Many have commented that the failed coup d’état in Turkey has perfectly demonstrated two sides of a divided nation. That Turks rallied to Erdogan’s call for public action and took back the streets of major cities with defiant protest is typical of the way the citizens of Turkey react when pressed. Except the profile of Erdogan’s supporters who defeated the coup is completely at odds with the Turks who protested against his authoritarianism in the Gezi Park demonstrations of 2013.
Look at footage of the faces of the crowds last week and of those 3 years earlier. What do we see? Moustaches and veils in support of Erdogan and none on those who opposed him. A moustache on a man and a veil on a woman is simplistic, yes, but a clear sign of where Erdogan’s power base comes from and a signal to where Turkey is now heading. Since his Islamist-rooted party came to power in 2002, the number of children educated in segregated religious schools known as ‘Imam-Hatip’ has increased by 90%. He has repeatedly said he wants to raise a pious generation and has reformed state education accordingly.
As soon as it became clear that the coup had failed, the purges began – first with the security forces, then spreading to Turkey’s entire civilian infrastructure. In a matter of only days more than 58,000 people have been rounded up, sacked or suspended including an estimated 21,000 teachers working predominantly in private education and over 1500 university professors. These sweeping purges carried out by Mr Erdogan and his administration are being interpreted by many Turks and foreign governments as an opportunistic attempt to get rid of everybody not obedient to his ruling Justice and Development Party (AKP) or his conservative outlook. Although it’s very early days the purges look certain to continue and increase in scope.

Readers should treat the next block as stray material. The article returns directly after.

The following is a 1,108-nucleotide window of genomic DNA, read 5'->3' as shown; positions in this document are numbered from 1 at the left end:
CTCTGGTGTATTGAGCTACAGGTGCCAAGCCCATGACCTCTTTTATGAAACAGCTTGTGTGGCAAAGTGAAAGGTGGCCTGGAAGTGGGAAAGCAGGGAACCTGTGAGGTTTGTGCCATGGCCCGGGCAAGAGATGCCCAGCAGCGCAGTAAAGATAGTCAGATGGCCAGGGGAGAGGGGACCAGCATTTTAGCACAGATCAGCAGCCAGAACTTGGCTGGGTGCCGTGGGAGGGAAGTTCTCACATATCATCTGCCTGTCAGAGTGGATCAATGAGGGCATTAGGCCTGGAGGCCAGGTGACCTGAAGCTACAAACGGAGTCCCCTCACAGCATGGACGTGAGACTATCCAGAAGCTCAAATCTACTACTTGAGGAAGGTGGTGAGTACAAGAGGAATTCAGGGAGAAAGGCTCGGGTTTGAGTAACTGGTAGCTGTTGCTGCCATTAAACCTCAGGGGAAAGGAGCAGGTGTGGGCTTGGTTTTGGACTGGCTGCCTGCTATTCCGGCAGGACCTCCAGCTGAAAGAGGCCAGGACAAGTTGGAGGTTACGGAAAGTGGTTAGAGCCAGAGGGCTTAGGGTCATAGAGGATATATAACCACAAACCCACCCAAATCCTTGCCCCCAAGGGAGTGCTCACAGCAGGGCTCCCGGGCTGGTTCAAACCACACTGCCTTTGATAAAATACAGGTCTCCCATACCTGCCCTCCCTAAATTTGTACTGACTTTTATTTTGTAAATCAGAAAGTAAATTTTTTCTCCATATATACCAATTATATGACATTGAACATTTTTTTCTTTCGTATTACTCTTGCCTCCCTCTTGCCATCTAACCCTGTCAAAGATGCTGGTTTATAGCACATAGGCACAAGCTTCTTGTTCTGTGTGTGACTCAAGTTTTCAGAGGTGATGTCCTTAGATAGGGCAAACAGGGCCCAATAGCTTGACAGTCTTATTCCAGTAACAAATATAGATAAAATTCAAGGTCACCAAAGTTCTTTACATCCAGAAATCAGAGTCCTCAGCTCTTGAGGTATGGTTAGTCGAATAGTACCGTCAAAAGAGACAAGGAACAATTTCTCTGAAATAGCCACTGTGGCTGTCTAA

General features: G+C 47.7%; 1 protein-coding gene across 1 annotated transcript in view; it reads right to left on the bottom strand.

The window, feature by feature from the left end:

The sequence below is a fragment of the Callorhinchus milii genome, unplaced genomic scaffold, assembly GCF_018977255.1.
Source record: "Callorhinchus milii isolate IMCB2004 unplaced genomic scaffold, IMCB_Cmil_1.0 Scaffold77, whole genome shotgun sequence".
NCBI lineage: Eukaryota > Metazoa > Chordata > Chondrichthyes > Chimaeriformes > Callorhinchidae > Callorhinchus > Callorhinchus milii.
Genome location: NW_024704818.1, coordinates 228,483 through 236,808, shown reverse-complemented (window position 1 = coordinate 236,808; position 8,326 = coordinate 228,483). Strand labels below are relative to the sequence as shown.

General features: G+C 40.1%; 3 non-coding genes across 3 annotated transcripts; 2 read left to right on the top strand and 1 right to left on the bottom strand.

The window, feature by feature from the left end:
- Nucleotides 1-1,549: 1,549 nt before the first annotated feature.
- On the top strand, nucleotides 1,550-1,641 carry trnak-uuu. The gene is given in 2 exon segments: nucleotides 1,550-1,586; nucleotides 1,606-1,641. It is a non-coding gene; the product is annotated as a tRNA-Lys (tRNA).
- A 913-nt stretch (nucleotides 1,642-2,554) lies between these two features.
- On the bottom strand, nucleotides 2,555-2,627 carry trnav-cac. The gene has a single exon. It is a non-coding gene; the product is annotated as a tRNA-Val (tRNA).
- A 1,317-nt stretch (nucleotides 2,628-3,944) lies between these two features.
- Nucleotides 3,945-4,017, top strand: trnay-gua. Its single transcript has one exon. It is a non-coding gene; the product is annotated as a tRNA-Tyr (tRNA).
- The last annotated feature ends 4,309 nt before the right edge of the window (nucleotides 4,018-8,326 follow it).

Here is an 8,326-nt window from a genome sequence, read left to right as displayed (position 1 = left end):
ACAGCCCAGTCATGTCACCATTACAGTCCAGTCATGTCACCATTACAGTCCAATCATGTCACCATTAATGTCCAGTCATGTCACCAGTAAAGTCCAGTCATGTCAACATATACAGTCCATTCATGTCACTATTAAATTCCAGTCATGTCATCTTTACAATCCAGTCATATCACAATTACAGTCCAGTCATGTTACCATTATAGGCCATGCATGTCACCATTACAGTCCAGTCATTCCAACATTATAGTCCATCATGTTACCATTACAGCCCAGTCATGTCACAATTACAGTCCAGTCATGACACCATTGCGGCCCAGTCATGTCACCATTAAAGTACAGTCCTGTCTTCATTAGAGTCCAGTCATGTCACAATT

Human rights group Amnesty International has already warned that these purges are being extended to censor media outlets and journalists, targeting those critical of government policy in a climate that was already restrictive prior to the attempted coup. Within weeks it may not be possible to get any information out of Turkey that isn’t closely monitored for its content about the AKP or at worst, manufactured to suit a specific agenda for Erdogan.
With expectations growing of heavy measures against dissent, European politicians have warned Mr Erdogan that the coup attempt did not give him the right to disregard the rule of law or not to ensure that due process and protection is afforded to those accused of crimes. These warnings from the Council of Europe come in context of Erdogan hinting that Turkey may reintroduce the death penalty which was abolished in 2004, in line with its bid to join the European Union.
Google have noted that the search term ‘what is a coup d’état?’ is one of its most popular and trending requests; even more so now that Erdogan is in the throes of a counter-coup d’état. So what exactly is a coup? Well, if you’re Turkish then the answer depends on which side you’re on.